Edith Wharton

Early Life

Born on the 24th of January, in 1862, in New York City, Edith Wharton was brought up by her father, George Frederic Jones, and mother, Lucretia Stevens. She belonged to a wealthy and prosperous family, a courtesy to their skill of forming healthy relationships with the governments. Edith’s family traveled to various parts of Europe during her early years, providing her genius mind an opportunity to explore the various parts of the world. Besides learning about the world, she also came to know about different languages such as German, French, and Italian during her visits to these countries. Unfortunately, at nine she suffered from severe illness, which nearly took her life.


She was ardent during her childhood. She used to read books from her father’s and his friend’s libraries, equipping herself with everyday information of general use. As far as her formal education is concerned, first, she was home-tortured by various tutors and mistresses. She disliked the standards and social norms set for the women of her time that tended to display women as marriage materials. Those superficial and oppressive practices seemed insane to her. Therefore, to liberate herself from these absurdities, she wanted to educate herself. Her mother forbade her from reading literary writings until marriage, and she followed her instructions. However, despite these restrictions and less formal education, Edith continued with her education.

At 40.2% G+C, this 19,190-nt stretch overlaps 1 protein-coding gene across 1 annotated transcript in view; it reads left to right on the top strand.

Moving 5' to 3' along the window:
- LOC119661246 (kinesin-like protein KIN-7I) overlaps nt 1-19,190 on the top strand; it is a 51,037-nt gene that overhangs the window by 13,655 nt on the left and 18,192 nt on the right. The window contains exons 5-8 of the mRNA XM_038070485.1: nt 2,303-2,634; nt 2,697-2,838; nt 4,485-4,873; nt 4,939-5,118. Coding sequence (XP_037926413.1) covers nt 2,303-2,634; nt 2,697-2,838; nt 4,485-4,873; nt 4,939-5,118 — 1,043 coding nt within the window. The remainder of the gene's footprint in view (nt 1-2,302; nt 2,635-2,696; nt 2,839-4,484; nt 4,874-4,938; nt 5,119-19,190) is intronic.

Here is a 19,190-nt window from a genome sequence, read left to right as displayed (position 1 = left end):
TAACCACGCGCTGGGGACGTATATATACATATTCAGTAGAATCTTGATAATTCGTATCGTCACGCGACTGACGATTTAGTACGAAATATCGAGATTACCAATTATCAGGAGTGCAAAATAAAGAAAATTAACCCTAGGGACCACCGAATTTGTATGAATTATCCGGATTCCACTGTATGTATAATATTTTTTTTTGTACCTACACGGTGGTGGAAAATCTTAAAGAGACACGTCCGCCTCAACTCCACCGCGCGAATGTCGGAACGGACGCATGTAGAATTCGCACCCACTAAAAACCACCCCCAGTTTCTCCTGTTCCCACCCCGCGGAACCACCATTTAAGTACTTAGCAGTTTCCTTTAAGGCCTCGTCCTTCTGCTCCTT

Personal Life

As far as marriage is concerned, she married twice in life: first, she married Edward Robbin Wharton, a prestigious sportsman, on the 29th of April in 1885. The couple spent the early years of their marriage in full bloom. Unfortunately, after some years, both suffered from acute depression and serious health issues. Edith recovered after fighting asthma and bouts of depression, but her husband’s mental state became incurable. Considering it a time ripe to lead her own life, she developed an extramarital affair with a journalist, Morton Fullerton, and divorced Robin in 1913.


After leading a prosperous life and securing grand awards and honors, this literary genius suffered a fatal heart attack in 1973. Luckily, she survived the severity of that attack but later died of another stroke on the 11th of August in 1973, and was buried in Versailles, in the American section of its cemetery.

Some Important Facts about Her

  1. Although she produced various literary marvels, yet her efforts in the interior design field are also commendable. She expressed her artistic ideas in her book, The Decoration of Houses, published in 1897.
  2. Throughout her life, she produced more than forty books on different topics ranging from architecture, gardening, designing, travel, and others to non-fiction.
  3. She became the first woman to win a Pulitzer Prize in literature and received an honorary Doctorate of Letters from Yale.

Her Career